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Civil Nuclear Consortiums

  1. Feb 21, 2006 #1
    I've got a question on these large consortiums (of US and some French firms) that have been formed to work on nuclear constructions in the US. I wasn't sure where exactly to post, so please feel free to move.

    NuStart is an example of the type of consortium I'm wondering about. It appears to be made up of a lot of different companies - Constellation, GE, Entergy - which makes sense in itself for funding reasons. It has I think several new reactor construction propositions in the making for US.

    But then you've got other consortiums (I can't recall their names) also working on US nuclear power plant proposals, and several of their members are also in the NuStart consortium.

    I can understand why a consortium would be needed in the first place for funding, but why are companies part of two or more consortiums building the same things at different locations? Is there a change that one group will make more money than another? Does one company in a particular consortium tend to make more money than the rest? If the companies are all working together to an extent, why not just form one big consortium working on plenty of projects?


    Oh, also I realize that different consortiums have both selected the GE simplified boiling water reactor (I might've murdered that one), but that's not my question.
  2. jcsd
  3. Feb 21, 2006 #2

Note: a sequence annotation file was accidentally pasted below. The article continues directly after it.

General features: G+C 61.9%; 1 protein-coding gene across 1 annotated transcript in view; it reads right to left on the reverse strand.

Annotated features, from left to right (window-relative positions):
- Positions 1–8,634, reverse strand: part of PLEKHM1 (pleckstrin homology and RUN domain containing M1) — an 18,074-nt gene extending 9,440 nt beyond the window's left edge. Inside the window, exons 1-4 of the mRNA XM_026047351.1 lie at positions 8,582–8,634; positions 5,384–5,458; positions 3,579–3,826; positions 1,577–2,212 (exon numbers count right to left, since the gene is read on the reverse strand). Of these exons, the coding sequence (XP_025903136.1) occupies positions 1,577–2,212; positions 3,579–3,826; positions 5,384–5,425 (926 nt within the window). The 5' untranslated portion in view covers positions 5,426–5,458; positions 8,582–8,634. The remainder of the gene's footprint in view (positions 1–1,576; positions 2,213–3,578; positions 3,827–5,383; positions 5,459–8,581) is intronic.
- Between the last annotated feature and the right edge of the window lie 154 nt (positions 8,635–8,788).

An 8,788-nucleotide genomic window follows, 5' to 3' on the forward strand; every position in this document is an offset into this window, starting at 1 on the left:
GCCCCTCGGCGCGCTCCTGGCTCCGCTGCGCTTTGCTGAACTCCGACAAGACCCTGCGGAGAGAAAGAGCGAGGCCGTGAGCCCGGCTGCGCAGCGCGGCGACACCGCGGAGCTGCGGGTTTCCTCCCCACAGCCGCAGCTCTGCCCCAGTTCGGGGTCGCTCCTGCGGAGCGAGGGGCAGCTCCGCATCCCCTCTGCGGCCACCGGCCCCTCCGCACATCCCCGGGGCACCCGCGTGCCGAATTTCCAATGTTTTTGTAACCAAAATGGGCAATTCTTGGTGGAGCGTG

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  4. Feb 21, 2006 #3
    But would not this lead to situations where one company with a minority interest in one consortium and a majority in another ultimately attempt to sabotage negotiations in the minority one, everything else being equal?

    It seems to me to be a lot like lions, who all hunt together and work together until they make the kill, upon which they literally fight each other to get the largest share. A correct metaphor? And if so, wouldn't this back and forth dampen the USG's resolve to proceed with any nuclear energy construction at all?

  5. Feb 26, 2006 #4


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    No not necessarily, although each indiviual utility will likely jockey for maximum benefit.

    The consortia are aimed at getting new plants and sites approved under the new approach of Construction and Operating License (COL) applications, as opposed to the old two step process, which allowed for outsiders or intervenors to challenge the process.

    See - USDOE - Office of Nuclear Energy, Science and Technology - http://np2010.ne.doe.gov/NP2010CurProjects.asp
    Nustart's website - http://www.nustartenergy.com/ [Broken]
    Entergy Nuclear's website related to Nustart.

    http://pepei.pennnet.com/Articles/Article_Display.cfm?ARTICLE_ID=248614&p=6 [Broken]

    DOE announced recently some additional limits on subsequent COL's, but I will have to dig around for that announcement.
    Last edited by a moderator: May 2, 2017
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